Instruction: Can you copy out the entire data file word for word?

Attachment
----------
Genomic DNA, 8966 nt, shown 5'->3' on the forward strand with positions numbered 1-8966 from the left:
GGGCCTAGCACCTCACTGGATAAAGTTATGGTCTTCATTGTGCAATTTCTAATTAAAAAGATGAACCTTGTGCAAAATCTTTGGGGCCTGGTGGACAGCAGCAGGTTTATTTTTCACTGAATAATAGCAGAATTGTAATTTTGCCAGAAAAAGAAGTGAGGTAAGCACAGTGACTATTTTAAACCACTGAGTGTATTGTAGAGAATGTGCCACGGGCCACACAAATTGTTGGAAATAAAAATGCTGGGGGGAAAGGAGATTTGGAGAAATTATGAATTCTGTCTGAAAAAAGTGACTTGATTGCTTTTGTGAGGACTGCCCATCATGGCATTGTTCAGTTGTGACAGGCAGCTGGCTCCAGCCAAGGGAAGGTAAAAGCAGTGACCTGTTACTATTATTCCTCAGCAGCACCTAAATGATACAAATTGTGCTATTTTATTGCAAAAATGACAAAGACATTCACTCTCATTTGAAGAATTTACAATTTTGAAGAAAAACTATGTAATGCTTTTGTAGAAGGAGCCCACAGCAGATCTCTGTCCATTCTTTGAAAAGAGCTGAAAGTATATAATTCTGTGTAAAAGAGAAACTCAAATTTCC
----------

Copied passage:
Genomic DNA, 8966 nt, shown 5'->3' on the forward strand with positions numbered 1-8966 from the left:
GGGCCTAGCACCTCACTGGATAAAGTTATGGTCTTCATTGTGCAATTTCTAATTAAAAAGATGAACCTTGTGCAAAATCTTTGGGGCCTGGTGGACAGCAGCAGGTTTATTTTTCACTGAATAATAGCAGAATTGTAATTTTGCCAGAAAAAGAAGTGAGGTAAGCACAGTGACTATTTTAAACCACTGAGTGTATTGTAGAGAATGTGCCACGGGCCACACAAATTGTTGGAAATAAAAATGCTGGGGGGAAAGGAGATTTGGAGAAATTATGAATTCTGTCTGAAAAAAGTGACTTGATTGCTTTTGTGAGGACTGCCCATCATGGCATTGTTCAGTTGTGACAGGCAGCTGGCTCCAGCCAAGGGAAGGTAAAAGCAGTGACCTGTTACTATTATTCCTCAGCAGCACCTAAATGATACAAATTGTGCTATTTTATTGCAAAAATGACAAAGACATTCACTCTCATTTGAAGAATTTACAATTTTGAAGAAAAACTATGTAATGCTTTTGTAGAAGGAGCCCACAGCAGATCTCTGTCCATTCTTTGAAAAGAGCTGAAAGTATATAATTCTGTGTAAAAGAGAAACTCAAATTTCC